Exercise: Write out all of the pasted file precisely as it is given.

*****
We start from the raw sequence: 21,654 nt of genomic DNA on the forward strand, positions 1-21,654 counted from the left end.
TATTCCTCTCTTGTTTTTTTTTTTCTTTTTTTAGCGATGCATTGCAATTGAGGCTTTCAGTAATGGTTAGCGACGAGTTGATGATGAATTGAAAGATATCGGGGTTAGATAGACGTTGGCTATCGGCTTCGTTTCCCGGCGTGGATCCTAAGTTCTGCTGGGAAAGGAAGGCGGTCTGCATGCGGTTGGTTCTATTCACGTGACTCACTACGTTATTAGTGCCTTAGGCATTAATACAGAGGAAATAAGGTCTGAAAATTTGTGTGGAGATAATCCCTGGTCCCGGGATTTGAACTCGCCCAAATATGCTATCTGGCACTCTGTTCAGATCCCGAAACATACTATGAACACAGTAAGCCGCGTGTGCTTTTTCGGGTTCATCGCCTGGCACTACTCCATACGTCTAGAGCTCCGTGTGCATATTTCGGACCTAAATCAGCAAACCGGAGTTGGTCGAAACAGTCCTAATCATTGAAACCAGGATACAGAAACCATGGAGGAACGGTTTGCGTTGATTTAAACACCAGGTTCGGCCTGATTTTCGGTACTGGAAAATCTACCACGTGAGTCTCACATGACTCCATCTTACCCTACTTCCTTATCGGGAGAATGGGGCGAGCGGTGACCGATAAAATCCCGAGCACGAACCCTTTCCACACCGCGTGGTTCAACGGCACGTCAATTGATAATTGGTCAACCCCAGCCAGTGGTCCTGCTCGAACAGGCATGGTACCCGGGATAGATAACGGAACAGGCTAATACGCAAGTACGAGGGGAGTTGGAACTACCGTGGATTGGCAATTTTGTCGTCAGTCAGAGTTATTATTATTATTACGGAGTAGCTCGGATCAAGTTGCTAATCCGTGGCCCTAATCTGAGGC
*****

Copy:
We start from the raw sequence: 21,654 nt of genomic DNA on the forward strand, positions 1-21,654 counted from the left end.
TATTCCTCTCTTGTTTTTTTTTTTCTTTTTTTAGCGATGCATTGCAATTGAGGCTTTCAGTAATGGTTAGCGACGAGTTGATGATGAATTGAAAGATATCGGGGTTAGATAGACGTTGGCTATCGGCTTCGTTTCCCGGCGTGGATCCTAAGTTCTGCTGGGAAAGGAAGGCGGTCTGCATGCGGTTGGTTCTATTCACGTGACTCACTACGTTATTAGTGCCTTAGGCATTAATACAGAGGAAATAAGGTCTGAAAATTTGTGTGGAGATAATCCCTGGTCCCGGGATTTGAACTCGCCCAAATATGCTATCTGGCACTCTGTTCAGATCCCGAAACATACTATGAACACAGTAAGCCGCGTGTGCTTTTTCGGGTTCATCGCCTGGCACTACTCCATACGTCTAGAGCTCCGTGTGCATATTTCGGACCTAAATCAGCAAACCGGAGTTGGTCGAAACAGTCCTAATCATTGAAACCAGGATACAGAAACCATGGAGGAACGGTTTGCGTTGATTTAAACACCAGGTTCGGCCTGATTTTCGGTACTGGAAAATCTACCACGTGAGTCTCACATGACTCCATCTTACCCTACTTCCTTATCGGGAGAATGGGGCGAGCGGTGACCGATAAAATCCCGAGCACGAACCCTTTCCACACCGCGTGGTTCAACGGCACGTCAATTGATAATTGGTCAACCCCAGCCAGTGGTCCTGCTCGAACAGGCATGGTACCCGGGATAGATAACGGAACAGGCTAATACGCAAGTACGAGGGGAGTTGGAACTACCGTGGATTGGCAATTTTGTCGTCAGTCAGAGTTATTATTATTATTACGGAGTAGCTCGGATCAAGTTGCTAATCCGTGGCCCTAATCTGAGGC